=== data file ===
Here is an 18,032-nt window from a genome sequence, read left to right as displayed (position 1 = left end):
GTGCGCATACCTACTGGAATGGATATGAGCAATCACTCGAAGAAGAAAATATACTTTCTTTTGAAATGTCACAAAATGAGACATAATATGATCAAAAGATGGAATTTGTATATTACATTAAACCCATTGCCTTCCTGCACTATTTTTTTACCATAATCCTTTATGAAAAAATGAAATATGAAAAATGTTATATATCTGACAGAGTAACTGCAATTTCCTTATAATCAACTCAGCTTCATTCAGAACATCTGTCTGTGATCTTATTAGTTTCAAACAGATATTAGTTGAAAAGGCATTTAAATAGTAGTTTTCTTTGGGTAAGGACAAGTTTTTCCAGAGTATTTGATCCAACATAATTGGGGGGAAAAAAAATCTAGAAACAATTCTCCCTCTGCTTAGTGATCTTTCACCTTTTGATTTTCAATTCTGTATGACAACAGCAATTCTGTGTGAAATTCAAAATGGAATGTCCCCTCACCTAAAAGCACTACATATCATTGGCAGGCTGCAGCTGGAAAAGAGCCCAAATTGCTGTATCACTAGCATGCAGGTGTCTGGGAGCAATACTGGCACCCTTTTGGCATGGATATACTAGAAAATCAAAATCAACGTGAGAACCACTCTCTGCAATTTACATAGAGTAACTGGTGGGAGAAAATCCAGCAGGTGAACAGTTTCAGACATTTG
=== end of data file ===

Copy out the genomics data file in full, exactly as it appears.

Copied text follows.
Here is an 18,032-nt window from a genome sequence, read left to right as displayed (position 1 = left end):
GTGCGCATACCTACTGGAATGGATATGAGCAATCACTCGAAGAAGAAAATATACTTTCTTTTGAAATGTCACAAAATGAGACATAATATGATCAAAAGATGGAATTTGTATATTACATTAAACCCATTGCCTTCCTGCACTATTTTTTTACCATAATCCTTTATGAAAAAATGAAATATGAAAAATGTTATATATCTGACAGAGTAACTGCAATTTCCTTATAATCAACTCAGCTTCATTCAGAACATCTGTCTGTGATCTTATTAGTTTCAAACAGATATTAGTTGAAAAGGCATTTAAATAGTAGTTTTCTTTGGGTAAGGACAAGTTTTTCCAGAGTATTTGATCCAACATAATTGGGGGGAAAAAAAATCTAGAAACAATTCTCCCTCTGCTTAGTGATCTTTCACCTTTTGATTTTCAATTCTGTATGACAACAGCAATTCTGTGTGAAATTCAAAATGGAATGTCCCCTCACCTAAAAGCACTACATATCATTGGCAGGCTGCAGCTGGAAAAGAGCCCAAATTGCTGTATCACTAGCATGCAGGTGTCTGGGAGCAATACTGGCACCCTTTTGGCATGGATATACTAGAAAATCAAAATCAACGTGAGAACCACTCTCTGCAATTTACATAGAGTAACTGGTGGGAGAAAATCCAGCAGGTGAACAGTTTCAGACATTTG